Sunday, May 6, 2012

Laurel Court Welcomes NGS Attendees!

For those of you in Cincinnati for the NGS Conference next week, there is a special historical treat waiting for you on Friday night should you need another fun evening activity! Laurel Court, the palatial gilded age mansion of North College Hill will open its doors for NGS attendees at a special reduced rate. Built in 1907 by Paper Mill owner Peter G. Thomson, this amazing home has had a long and varied history yet retained its original decor and turn of the century grandeur. For over a century this estate, modelled after Marie Antoinette's country house, Le Petit Trianon, has remained a private residence in North College Hill, just a few miles north of downtown. However, under the current ownership, this historic treasure is occasionally opened up to the public for fundraisers, special events and a handful of tours throughout the year. In honor of the NGS Conference and the love of history flowing through its attendees, the gracious owners have agreed to open their home for a two hour stroll through the house and grounds on Friday evening!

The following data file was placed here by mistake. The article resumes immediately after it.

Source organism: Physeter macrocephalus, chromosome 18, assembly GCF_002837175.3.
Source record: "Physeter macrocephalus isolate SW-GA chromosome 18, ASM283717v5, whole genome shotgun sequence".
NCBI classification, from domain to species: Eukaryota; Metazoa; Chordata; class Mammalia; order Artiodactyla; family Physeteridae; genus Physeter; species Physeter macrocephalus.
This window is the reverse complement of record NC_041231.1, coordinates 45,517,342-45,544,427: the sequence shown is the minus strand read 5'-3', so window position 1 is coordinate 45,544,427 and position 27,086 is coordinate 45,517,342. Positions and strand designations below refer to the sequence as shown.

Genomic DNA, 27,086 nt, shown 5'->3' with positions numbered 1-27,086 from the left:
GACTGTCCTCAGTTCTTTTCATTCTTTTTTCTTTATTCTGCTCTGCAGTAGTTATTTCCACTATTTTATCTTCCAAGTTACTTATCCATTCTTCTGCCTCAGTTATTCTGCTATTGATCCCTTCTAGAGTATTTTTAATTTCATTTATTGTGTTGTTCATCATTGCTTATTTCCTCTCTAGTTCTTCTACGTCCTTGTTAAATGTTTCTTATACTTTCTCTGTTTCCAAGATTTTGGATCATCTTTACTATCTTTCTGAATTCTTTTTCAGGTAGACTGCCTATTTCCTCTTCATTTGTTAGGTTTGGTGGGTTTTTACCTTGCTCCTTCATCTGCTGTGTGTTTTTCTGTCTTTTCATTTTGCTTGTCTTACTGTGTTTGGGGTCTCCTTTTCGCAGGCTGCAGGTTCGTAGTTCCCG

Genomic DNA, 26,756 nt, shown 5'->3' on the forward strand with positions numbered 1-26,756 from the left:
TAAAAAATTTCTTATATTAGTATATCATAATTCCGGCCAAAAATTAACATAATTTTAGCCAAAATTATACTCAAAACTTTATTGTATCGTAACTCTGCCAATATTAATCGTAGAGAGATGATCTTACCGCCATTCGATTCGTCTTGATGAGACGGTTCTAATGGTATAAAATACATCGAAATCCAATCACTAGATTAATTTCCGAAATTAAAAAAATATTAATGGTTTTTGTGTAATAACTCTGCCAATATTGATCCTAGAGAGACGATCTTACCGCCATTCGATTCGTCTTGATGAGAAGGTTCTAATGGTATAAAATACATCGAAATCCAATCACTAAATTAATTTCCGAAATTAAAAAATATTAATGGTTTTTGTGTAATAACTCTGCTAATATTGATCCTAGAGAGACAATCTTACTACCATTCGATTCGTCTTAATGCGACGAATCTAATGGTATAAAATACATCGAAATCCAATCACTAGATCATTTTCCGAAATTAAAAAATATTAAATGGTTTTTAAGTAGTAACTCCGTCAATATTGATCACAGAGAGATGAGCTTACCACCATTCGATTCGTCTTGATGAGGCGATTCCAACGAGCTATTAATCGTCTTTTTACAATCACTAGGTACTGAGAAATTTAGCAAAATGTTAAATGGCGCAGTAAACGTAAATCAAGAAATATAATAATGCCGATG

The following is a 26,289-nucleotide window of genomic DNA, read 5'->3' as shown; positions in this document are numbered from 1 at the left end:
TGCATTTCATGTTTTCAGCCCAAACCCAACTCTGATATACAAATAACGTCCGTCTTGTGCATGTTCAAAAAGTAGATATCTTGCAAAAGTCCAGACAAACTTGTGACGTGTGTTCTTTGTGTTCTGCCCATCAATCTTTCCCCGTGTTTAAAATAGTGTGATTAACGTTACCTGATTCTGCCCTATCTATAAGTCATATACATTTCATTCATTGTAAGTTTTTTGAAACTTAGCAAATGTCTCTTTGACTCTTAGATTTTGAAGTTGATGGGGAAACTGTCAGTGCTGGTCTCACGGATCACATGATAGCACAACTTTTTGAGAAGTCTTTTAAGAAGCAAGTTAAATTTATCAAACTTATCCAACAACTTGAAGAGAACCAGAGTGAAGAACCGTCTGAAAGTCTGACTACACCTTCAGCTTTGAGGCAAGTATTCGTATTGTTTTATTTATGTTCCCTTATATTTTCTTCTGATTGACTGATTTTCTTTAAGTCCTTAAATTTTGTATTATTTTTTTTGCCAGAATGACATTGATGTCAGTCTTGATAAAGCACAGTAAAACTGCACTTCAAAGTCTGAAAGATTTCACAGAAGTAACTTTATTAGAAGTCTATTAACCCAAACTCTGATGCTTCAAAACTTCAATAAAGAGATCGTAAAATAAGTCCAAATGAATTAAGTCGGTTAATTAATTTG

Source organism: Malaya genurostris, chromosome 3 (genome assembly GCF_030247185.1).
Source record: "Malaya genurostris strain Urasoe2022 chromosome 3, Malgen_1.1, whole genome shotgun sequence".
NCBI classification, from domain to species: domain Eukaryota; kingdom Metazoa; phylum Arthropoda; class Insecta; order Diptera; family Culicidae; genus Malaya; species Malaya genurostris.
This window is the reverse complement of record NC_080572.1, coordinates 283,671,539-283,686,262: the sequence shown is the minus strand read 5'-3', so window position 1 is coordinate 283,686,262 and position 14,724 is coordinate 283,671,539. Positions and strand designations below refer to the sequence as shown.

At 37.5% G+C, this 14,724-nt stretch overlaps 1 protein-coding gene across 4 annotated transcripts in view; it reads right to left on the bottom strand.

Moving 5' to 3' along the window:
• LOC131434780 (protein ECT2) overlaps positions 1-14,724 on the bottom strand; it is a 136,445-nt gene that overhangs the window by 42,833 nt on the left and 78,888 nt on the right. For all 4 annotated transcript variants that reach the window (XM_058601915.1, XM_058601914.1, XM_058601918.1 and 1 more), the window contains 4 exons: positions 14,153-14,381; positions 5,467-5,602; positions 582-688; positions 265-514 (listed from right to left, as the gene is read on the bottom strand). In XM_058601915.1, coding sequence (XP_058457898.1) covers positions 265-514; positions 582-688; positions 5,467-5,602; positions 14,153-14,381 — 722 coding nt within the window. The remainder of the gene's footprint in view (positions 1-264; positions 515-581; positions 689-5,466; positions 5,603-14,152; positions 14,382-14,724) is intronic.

From 7:00-8:00 PM, there will be a guided tour of the inside of the house - with self-guided strolls through the garden one half hour before and after the tour. Admission is at a discounted rate of $10 per person for NGS attendees - payable at the door. However, space is limited, so if you or a group would like to come out, please send an RSVP e-mail to: info@laurelcourt.com Getting there and parking are both easy. For more information, please visit their website: http://www.laurelcourt.com/index.html